Army Remounts - Constantinople MEF.jpg

Thank you very much for those photos, Frogsmile (and thank you, GWF1967 for providing them in the first place).

These show the badges were in use, but do not necessarily help us determine what unit the men belonged to.  The photo where half of the men are wearing ASC badges and the other half Remount badges is compelling, but then I would imagine if my theoretical unit existed, both units would have worked together.

If we knew that these photos were definitely of ASC personnel then that might clinch it.

Nonetheless, the Army List lists a unit called the Remount Service and states that it is "under the control of the Director of Remounts, War Office, Whitehall" which still makes it sound like a standalone unit to me.  The ASC 

I'm going to become unpopular in a minute, aren't I? :D

Edited by Tom P-C
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13 minutes ago, Tom P-C said:

Thank you very much for those photos, Frogsmile (and thank you, GWF1967 for providing them in the first place).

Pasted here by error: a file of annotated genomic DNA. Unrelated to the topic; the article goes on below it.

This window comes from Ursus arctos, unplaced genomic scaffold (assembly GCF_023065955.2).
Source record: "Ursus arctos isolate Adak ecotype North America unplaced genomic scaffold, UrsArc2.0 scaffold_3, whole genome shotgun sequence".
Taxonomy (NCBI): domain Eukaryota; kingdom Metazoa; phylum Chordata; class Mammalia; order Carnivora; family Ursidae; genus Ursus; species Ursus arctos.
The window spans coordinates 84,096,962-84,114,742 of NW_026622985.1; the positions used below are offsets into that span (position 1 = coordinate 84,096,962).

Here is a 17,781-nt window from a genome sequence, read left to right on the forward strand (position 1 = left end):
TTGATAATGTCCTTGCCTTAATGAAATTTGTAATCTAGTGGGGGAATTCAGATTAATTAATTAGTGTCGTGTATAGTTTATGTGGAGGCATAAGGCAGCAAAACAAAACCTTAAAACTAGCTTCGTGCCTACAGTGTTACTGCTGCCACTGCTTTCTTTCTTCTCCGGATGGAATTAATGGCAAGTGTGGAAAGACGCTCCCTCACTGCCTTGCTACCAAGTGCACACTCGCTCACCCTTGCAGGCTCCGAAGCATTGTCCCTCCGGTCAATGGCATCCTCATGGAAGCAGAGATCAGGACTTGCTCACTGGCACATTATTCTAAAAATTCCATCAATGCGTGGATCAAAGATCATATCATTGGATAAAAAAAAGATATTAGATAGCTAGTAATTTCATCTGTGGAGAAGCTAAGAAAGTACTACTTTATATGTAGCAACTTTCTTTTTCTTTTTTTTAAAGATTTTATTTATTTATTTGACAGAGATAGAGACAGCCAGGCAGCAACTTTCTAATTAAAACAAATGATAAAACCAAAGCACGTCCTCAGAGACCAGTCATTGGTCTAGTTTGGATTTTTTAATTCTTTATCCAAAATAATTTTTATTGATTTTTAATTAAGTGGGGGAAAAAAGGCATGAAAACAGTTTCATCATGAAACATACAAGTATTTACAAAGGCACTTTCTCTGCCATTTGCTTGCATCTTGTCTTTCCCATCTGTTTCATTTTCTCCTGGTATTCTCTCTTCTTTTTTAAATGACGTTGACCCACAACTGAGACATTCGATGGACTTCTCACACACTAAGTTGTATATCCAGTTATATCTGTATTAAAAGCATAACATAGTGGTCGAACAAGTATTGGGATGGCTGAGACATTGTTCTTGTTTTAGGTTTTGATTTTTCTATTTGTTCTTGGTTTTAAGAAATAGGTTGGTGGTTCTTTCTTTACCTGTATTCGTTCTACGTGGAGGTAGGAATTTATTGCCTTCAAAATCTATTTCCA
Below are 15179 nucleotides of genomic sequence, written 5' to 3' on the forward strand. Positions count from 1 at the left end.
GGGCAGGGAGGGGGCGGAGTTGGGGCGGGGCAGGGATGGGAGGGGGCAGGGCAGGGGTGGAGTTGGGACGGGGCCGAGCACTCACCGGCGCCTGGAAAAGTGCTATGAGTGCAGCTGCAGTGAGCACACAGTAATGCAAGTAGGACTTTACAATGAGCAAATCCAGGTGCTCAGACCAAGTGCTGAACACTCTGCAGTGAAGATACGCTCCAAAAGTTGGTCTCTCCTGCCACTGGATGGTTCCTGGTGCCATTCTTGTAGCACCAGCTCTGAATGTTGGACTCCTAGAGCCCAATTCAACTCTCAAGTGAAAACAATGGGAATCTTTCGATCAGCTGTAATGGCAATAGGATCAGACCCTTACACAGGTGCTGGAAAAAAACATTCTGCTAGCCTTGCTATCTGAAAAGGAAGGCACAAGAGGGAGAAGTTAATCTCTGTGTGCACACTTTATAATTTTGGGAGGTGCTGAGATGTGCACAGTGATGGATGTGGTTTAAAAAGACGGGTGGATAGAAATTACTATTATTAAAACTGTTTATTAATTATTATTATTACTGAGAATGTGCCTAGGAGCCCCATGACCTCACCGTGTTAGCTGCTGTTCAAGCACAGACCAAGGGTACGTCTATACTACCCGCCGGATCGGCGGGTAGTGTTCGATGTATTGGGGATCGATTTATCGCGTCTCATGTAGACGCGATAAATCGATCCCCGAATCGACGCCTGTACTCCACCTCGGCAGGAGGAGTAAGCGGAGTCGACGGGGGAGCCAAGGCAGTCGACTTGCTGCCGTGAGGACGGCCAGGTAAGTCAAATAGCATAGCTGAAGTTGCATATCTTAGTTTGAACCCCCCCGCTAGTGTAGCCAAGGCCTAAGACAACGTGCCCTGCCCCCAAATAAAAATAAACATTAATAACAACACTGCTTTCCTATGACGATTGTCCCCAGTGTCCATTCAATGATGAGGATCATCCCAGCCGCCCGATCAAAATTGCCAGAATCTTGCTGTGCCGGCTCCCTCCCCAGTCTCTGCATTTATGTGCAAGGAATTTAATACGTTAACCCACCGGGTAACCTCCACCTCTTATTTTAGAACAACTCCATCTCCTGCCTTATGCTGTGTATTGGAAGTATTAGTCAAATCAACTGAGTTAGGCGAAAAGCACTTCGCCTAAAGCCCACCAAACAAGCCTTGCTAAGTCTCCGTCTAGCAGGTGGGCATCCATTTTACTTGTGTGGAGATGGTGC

These show the badges were in use, but do not necessarily help us determine what unit the men belonged to.  The photo were half of the men are wearing ASC badges and the other half Remount badges is compelling, but then I would imagine if my theoretical unit existed, both units would have worked together.

I found mention of units for all except the solitary man posted by GWF1967.  All were numbered ASC Remount Squadrons.  I can find no other types of Remount units (other than the depots - also ASC) whatsoever.  It’s clear that the deployable squadrons contained men of at least three types, ASC, AVC and Remount/Remounts.  I can’t find substantive evidence ‘why’ there were remounts badges, but it seems telling that both types of Remount badge existed concurrently.  It’s also significant that the crowned badge is marked GvR making it a post 1911 design.  My perception is that the strappers were badged ASC and the roughriders badged Remounts, but that’s just my logical speculation.

Edited by FROGSMILE
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This may open up some new avenues for us to look into.  I'm going to see if I can find their MICs.

Firstly three CWGC casualties whose unit is "Army Remount Service".

Secondly, some more support from this forum (from 2004) for a standalone unit.

Remount Deaths.jpg

Remounts evidence.jpg

Edited by Tom P-C
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Here's one of them:

Remount death2.jpg

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3 minutes ago, Tom P-C said: